Mind 105 (420):577-602 (1996)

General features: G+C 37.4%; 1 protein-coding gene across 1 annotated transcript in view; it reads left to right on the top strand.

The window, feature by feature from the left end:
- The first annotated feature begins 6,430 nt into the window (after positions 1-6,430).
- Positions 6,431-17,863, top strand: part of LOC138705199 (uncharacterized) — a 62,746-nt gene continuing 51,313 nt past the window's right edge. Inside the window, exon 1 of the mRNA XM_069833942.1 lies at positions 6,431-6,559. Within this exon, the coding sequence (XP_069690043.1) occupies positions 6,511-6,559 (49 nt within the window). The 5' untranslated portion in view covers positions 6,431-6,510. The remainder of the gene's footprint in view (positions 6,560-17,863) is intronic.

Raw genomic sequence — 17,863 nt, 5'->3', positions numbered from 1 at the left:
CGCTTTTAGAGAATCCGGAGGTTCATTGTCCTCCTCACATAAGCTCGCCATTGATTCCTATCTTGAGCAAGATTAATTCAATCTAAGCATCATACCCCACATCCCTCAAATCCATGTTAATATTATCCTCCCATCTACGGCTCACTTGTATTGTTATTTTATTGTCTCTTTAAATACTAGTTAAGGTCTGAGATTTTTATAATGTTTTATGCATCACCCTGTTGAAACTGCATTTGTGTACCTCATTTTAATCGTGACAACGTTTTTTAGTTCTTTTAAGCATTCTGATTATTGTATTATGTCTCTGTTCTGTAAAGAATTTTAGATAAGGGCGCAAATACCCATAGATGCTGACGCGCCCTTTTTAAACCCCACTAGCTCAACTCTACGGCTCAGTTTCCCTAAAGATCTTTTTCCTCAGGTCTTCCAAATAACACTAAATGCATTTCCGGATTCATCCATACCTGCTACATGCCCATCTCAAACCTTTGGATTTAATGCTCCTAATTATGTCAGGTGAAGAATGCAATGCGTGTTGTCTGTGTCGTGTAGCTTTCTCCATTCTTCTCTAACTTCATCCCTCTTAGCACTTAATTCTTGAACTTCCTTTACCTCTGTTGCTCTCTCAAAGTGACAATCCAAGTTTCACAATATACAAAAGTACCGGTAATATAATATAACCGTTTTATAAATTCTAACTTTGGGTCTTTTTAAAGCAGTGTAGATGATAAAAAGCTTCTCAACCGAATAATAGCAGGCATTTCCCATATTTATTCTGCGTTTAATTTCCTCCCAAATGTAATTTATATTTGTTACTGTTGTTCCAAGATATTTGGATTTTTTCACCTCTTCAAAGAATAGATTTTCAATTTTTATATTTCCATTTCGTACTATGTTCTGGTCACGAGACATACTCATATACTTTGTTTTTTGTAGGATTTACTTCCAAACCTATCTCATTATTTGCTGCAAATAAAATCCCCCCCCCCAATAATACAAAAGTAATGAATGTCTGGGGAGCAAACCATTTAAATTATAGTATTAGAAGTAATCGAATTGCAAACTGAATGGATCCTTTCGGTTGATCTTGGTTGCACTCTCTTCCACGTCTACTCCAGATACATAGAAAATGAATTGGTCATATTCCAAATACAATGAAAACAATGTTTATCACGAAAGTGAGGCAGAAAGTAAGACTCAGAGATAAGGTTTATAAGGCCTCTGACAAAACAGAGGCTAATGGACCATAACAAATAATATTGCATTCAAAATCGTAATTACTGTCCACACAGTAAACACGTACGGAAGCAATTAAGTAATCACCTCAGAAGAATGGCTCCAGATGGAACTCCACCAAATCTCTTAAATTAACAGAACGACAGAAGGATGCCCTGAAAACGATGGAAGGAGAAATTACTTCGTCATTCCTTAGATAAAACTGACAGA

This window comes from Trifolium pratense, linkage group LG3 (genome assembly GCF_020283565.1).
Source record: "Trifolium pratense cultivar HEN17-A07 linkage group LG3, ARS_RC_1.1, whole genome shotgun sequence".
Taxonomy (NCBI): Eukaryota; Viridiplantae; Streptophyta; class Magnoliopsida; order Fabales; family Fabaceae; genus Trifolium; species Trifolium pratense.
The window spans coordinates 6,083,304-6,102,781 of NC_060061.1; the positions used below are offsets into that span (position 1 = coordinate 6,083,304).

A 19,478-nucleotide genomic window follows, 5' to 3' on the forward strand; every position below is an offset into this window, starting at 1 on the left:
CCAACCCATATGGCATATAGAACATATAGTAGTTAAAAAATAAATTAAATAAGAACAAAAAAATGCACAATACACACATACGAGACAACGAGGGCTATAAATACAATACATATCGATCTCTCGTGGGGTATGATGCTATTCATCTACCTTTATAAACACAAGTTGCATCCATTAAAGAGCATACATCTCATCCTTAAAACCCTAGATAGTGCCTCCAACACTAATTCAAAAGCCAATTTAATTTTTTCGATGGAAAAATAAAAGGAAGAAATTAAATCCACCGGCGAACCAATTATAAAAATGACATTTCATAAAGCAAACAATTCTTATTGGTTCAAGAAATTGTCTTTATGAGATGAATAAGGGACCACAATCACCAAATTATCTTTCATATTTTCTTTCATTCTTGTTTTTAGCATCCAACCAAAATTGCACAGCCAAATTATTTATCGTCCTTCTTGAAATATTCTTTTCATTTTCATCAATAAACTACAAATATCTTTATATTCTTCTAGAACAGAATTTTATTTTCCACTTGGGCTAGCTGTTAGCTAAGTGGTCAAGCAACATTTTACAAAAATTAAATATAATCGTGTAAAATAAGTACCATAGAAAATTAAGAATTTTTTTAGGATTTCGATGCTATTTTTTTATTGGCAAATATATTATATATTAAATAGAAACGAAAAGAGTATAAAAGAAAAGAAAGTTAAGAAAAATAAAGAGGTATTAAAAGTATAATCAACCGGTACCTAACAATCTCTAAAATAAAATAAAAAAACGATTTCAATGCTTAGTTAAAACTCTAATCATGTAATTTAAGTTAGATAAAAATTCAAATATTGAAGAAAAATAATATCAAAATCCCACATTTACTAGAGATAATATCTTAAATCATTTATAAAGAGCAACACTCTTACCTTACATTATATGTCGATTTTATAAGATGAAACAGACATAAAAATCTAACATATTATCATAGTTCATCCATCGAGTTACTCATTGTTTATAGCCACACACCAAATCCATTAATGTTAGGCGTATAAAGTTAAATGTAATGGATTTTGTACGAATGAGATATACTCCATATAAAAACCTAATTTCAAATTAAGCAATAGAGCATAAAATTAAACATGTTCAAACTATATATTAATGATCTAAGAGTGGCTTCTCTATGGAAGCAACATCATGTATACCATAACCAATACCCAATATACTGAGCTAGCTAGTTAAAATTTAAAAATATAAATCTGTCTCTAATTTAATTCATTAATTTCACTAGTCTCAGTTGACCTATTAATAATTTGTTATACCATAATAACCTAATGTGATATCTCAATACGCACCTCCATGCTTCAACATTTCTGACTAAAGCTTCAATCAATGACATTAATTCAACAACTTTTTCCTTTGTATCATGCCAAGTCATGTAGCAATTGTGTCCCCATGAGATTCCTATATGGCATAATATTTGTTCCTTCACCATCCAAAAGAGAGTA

Antirealism about the past is apparently in conflict with our acceptance of a set of systematic linkages between the truth-values of differently tensed sentences made at different times. Arguments based on acceptance of these so-called truth-value links seem to show that fully accounting for our use of the past and future tenses will involve use of a notion of truth which is not epistemically constrained and is thus antirealistically unacceptable. I elaborate these difficulties through an examination of work by Dummett and Wright. I agree with Wright's rejection of Dummett's proposal but go on to argue that Wright's account fares no better. Building on what I take to be the failure of Wright's account, I offer a solution for the antirealist which diagnoses the problem as stemming from an equivocation in the meanings assigned to the tensed truth predicates. I close by raising a different problem for antirealist accounts of the past, one which is, however, related to more general difficulties for antirealist theories of meaning
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